This week, a look at the brands that are increasing their investment in wholesale as DTC marketing costs rise. Scroll down to use Glossy+ Comments, giving the Glossy+ community the opportunity to join discussions around industry topics.
Levi’s announced on Thursday that it would be laying off 10-15% of its employees due to falling wholesale revenue. Wholesale makes up about 60% of the company’s business but fell in the last quarter by 3% year-over-year.
But despite the trouble facing Levi’s wholesale business, many fashion brands are currently taking the opportunity to invest in wholesale. For Nike, 2023 wholesale revenue before expenses was up 37% year-over-year, thanks to these expanded partnerships. True Religion, meanwhile, is planning to double its wholesale revenue this year. According to the wholesale platform Joor, 75% of its surveyed brands saw their wholesale revenue grow in the last year, and 33% said they’re specifically moving from a DTC focus to a blended or wholesale-first approach.
Meanwhile, digital marketing costs are skyrocketing across the industry. Total digital ad spending surpassed $600 billion last year. Even LinkedIn’s ad prices have soared, with the cost for 1,000 impressions rising to more than $300 in December. But as customer acquisition for direct sales gets increasingly expensive, brands are seeing the wisdom in having a strong wholesale business that can leverage retailers’ reach to bring in new customers. Increasingly, those brands are focusing on the biggest of big-box retailers, like Walmart, which have hundreds of locations and can reach more consumers than smaller specialty stores.
Speaking before the company’s layoffs were announced, Michelle Gass, CEO of Levi’s, signaled that the wholesale business would still be a focus for the brand, even given its recent challenges.
“Wholesale is still really important to us, but it’s been tougher,” she said at the National Retail Federation conference earlier this month. Levi’s e-commerce business has grown from 2% to 10% of total revenue in the last three years. “There are a lot of reasons for that. [That includes] congestion in our distribution centers, for example.”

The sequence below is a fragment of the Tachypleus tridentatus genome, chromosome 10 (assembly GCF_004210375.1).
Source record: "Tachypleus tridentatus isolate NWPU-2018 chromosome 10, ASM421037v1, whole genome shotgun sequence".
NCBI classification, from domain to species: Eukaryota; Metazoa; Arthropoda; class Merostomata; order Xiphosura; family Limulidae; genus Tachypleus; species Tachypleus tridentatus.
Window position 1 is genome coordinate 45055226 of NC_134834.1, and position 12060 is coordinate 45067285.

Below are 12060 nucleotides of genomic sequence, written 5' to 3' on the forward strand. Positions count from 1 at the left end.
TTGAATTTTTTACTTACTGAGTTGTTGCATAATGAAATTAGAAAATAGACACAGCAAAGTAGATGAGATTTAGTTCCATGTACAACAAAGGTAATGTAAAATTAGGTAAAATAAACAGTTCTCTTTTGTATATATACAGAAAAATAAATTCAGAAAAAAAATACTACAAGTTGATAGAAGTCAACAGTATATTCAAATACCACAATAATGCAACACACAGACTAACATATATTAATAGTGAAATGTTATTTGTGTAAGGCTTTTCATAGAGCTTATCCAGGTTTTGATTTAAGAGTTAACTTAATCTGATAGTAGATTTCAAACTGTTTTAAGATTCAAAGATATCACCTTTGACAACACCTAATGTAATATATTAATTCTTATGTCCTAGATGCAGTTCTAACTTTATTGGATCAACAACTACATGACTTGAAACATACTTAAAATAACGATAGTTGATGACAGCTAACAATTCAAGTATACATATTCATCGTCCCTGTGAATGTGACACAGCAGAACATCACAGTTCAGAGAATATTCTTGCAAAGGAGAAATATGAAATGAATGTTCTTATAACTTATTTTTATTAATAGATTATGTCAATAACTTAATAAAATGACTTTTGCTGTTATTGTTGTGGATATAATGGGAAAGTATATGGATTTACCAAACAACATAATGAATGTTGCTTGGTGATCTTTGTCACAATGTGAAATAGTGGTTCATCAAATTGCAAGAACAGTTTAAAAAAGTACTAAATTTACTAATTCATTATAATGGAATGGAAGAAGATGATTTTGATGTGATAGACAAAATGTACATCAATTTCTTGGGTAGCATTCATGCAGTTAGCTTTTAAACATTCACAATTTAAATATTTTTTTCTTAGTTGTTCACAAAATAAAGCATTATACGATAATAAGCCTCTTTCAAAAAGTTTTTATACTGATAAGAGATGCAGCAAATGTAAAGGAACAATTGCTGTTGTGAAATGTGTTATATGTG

Kristen D’Arcy, who stepped in as CMO of True Religion in July of last year, told Glossy that wholesale is a major area of growth for the brand, which saw its revenue hit more than $250 million in 2022.
“Our [direct] e-commerce business is great, but there’s still so much room to grow in our U.S. wholesale business,” she said. As a sign of the company’s commitment, she cited the May 2023 hiring of Jim Kushner as evp of North American wholesale. Kushner has over a decade of experience with wholesale-focused brands like Perry Ellis and Calvin Klein. “There’s so much we can double down on in wholesale.”
Kushner has helped push True Religion into wholesale retailers with broad reach, including Pacsun, which has over 300 stores, and Urban Outfitters, which has over 700. True Religion isn’t the only denim brand that has seen success in wholesale. Wrangler and Lee, both owned by Kontoor Brands, reported a joint 17% increase in profits in November thanks to the strength of their wholesale partnerships with big retailers like Walmart and Dillard’s.
Monica Royer, co-founder of the children’s apparel brand Monica + Andy, said her brand got off the ground with a DTC focus, but now that the brand is scaling up, she’s looking to wholesale to aid that expansion. The company started working with its first wholesale partner, Walmart, last year. It’s now in 1,200 Walmart locations and has launched Walmart-exclusive products. Walmart is the brand’s only wholesale partner.
“When we move into 1,200 Walmart stores, we can bring Monica + Andy to so many more families across the nation,” Royer told Glossy. “In the early days for our brand, we did around 14 pop-ups. It was a great way to meet and acquire customers. So now, to be in locations across the country is game-changing.”
Carina Donoso, vp of retail experience at the retail real estate development company WS Development, said brands are attracted by wholesale retailers’ “growing flexibility.” New tools at hubs like Shopify, which took a stake in online wholesale marketplace Faire in September, are bringing some of the conveniences of DTC to wholesale, she said.
“Wholesale is a potent marketing tool, especially when aligned with retailers with similar values,” Donoso said. “It is a powerful growth strategy, offering valuable feedback through interactions with buying teams, who can provide sell-through analytics and the performance of specific collection pieces.”
But wholesale isn’t without its issues. In addition to some wholesalers struggling, like Saks Fifth Avenue which has reportedly been unable to pay its brands on time, there are also brands for which wholesale revenue is falling.
The main risk with wholesale is that brands tie themselves to the fate of another company, which can be a double-edged sword. While getting placement on the shelves of a thriving retailer can be good, struggling wholesalers can impact a brand’s business.
“Wholesale does have some inherent risks,” said Tom Groves, director of account management at the online wholesale marketplace NuOrder by Lightspeed. “Brands do have to give up some control over their storytelling and image, and they also have to closely monitor production. Overproducing due to over-forecasting retail demand can slash profits for brands. But at the same time, brands have to be able to deliver goods promptly and cannot find themselves constrained due to low inventories or shipping problems when retailers want to reorder.”